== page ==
Aidan O’Brien is not messing around anymore. He’s sending out his very best stayers to try to finally win the Melbourne Cup.
The Irish training genius has two runners in Tuesday’s big race — an English Derby winner and a young stayer so highly rated, he is Cup co-favourite with his stablemate.
“Your racing is very competitive down there and we are trying hard to win races,’’ O’Brien tells The Daily Telegraph from his training complex at Ballydoyle.
“Obviously, we are trying to bring the best horses we can bring at the time. We know you need very good horses to try to win down there.’’
And they don’t come much better than Anthony Van Dyck, winner of the 2019 Derby at Epsom Downs.
He’s the first winner of the world’s oldest and most prestigious classic to race in Australia, let alone in a Melbourne Cup.
Tiger Moth ran second in the Irish Derby then thrashed older rivals in the Group 3 Kilternan Stakes at Leopardstown.
Both stayers are untried at 3200m but O’Brien believes they will run the trip.
“I suppose ‘Anthony’ has never run further than the mile-and-a-half,’’ O’Brien says.
“But we always thought he would stay further, he is a very classy horse.
“Obviously, Tiger Moth is the same, a mile-and-a-half is as far as he’s run as well.
“He ran a very good race in the Irish Derby (second to Santiago) and we were very happy with his last run as well.”
The Melbourne Cup was first run in 1861 and it wasn’t until 1993 when northern hemisphere-trained stayers were aimed at the Flemington two-miler. Irish trainer Dermot Weld prepared Vintage Crop to win the race that year.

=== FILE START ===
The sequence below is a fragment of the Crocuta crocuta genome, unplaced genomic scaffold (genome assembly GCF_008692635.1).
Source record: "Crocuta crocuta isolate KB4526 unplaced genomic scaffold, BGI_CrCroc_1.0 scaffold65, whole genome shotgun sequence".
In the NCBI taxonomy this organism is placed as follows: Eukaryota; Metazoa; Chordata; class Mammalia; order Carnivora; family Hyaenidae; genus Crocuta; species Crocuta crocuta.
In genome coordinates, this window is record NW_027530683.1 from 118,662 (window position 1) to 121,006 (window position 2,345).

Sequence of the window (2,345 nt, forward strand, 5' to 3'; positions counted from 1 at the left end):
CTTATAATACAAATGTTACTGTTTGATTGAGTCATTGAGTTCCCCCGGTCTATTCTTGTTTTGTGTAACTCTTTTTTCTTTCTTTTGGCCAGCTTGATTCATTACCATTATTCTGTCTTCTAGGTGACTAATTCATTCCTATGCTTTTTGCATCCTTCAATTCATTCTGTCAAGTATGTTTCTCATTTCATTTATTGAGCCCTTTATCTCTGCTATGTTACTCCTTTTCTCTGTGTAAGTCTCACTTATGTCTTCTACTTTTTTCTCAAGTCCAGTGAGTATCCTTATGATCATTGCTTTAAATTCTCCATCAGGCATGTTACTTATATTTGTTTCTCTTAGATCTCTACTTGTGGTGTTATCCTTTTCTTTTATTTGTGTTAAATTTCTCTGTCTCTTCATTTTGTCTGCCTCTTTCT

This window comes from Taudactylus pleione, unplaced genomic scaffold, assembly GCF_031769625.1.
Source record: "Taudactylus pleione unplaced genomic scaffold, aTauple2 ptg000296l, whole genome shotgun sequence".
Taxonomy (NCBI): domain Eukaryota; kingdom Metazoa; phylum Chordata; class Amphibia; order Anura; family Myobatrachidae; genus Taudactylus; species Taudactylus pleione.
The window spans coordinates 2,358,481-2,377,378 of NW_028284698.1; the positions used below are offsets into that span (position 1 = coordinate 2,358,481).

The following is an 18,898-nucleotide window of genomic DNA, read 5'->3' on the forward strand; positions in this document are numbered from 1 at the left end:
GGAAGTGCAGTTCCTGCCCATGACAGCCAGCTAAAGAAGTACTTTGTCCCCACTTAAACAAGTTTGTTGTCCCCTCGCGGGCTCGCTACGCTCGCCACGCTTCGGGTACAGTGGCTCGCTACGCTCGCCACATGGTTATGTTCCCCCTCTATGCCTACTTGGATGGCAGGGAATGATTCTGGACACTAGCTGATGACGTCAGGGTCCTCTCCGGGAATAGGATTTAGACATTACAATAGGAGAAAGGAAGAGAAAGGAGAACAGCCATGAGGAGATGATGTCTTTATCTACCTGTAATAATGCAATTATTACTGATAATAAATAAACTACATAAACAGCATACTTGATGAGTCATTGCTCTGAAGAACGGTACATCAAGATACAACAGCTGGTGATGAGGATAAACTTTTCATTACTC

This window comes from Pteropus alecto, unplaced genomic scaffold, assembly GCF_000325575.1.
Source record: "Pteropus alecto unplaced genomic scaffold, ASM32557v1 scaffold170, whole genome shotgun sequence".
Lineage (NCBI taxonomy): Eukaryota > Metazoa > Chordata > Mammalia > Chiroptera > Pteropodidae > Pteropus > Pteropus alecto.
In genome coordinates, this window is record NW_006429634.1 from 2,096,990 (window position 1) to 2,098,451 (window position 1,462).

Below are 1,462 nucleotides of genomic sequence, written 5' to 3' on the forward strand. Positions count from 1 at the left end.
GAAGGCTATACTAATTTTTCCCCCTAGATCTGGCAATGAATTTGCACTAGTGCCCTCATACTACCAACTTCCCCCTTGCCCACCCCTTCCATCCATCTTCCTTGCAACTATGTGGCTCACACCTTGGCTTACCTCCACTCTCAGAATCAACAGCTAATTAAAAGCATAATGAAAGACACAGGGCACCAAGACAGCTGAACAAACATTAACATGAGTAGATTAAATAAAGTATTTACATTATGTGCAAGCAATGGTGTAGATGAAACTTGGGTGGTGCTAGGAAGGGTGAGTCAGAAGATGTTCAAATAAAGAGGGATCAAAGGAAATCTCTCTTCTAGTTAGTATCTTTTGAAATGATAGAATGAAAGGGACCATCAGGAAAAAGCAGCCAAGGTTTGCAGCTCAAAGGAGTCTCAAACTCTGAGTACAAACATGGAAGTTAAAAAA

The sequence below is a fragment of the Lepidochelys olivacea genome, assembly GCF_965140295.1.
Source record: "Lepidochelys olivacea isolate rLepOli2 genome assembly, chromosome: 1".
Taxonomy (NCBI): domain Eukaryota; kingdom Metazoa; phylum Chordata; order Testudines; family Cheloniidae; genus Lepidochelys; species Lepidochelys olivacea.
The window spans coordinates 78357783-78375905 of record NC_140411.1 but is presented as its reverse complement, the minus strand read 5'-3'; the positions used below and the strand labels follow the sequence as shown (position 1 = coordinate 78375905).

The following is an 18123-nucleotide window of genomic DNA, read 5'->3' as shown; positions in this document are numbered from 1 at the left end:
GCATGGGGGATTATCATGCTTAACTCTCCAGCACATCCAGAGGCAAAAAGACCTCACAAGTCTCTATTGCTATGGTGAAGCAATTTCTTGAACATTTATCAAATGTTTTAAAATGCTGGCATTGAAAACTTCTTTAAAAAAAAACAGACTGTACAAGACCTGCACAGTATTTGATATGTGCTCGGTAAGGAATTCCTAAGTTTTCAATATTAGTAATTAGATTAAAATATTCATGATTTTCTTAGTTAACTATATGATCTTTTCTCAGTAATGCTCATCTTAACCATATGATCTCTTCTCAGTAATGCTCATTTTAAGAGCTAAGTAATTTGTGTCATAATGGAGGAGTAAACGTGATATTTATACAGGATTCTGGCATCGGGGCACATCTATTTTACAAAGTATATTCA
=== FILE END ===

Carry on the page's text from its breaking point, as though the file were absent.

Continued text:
O’Brien had his first Cup runner with his great stayer Yeats in 2006. He ran seventh behind Delta Blues.
In the years since, O’Brien has gone close to winning the Melbourne Cup, most notably in 2017 when Johannes Vermeer was narrowly beaten into second. Rekindling, trained by O’Brien’s son Joseph, won the race.
So, O’Brien is getting a better handle on what is required to win the Melbourne Cup but he was blindsided when informed how race history is stacked against Tiger Moth and Anthony Van Dyck.
Tiger Moth has only had four starts and no Cup winner in nearly 140 years has had so few starts.
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You need to go back to 1883 to find a Cup winner with less experience.
Martini-Henry holds the record, winning the Victoria Derby on debut then backing up on the Tuesday to win the Melbourne Cup.
“I didn’t realise that,’’ O’Brien says.
“If you say that, it has to be a concern. It has been a trend and trends are often very hard to reverse.
“He ran two races before the Irish Derby and then he ran in the mile-and-a-half race at Leopardstown. We tried to make that race as fast and as strong and as competitive as we could to try to teach him as much as we could and to expose him as much we could.
“We knew he wasn’t going to have many opportunities to run before the Cup. We have done our best to teach him.’’
Anthony Van Dyck is the number one saddlecloth bearer in the Melbourne Cup with topweight of 58.5kg and, if he wins on Tuesday, he will break the race record for the most weight carried successfully by a northern hemisphere-trained stayer.
The highest weight carried by a ‘northerner’ to win a Melbourne Cup is the 56.5kg shouldered by German stayer Protectionist in 2014.
In fact, no horse has carried 58.5kg or more to win the Cup since Think Big in 1975.
“That is another thing that I didn’t know,’’ O’Brien says.
“All the great horses that have run in the Melbourne Cup and could not carry that weight and win. It shows what a competitive race this is, really.
“This is a handicap and trends are not easy to break, some people live by trends.
“All we can do is try and, hopefully, the lads will get him to the Cup as well as they can have him.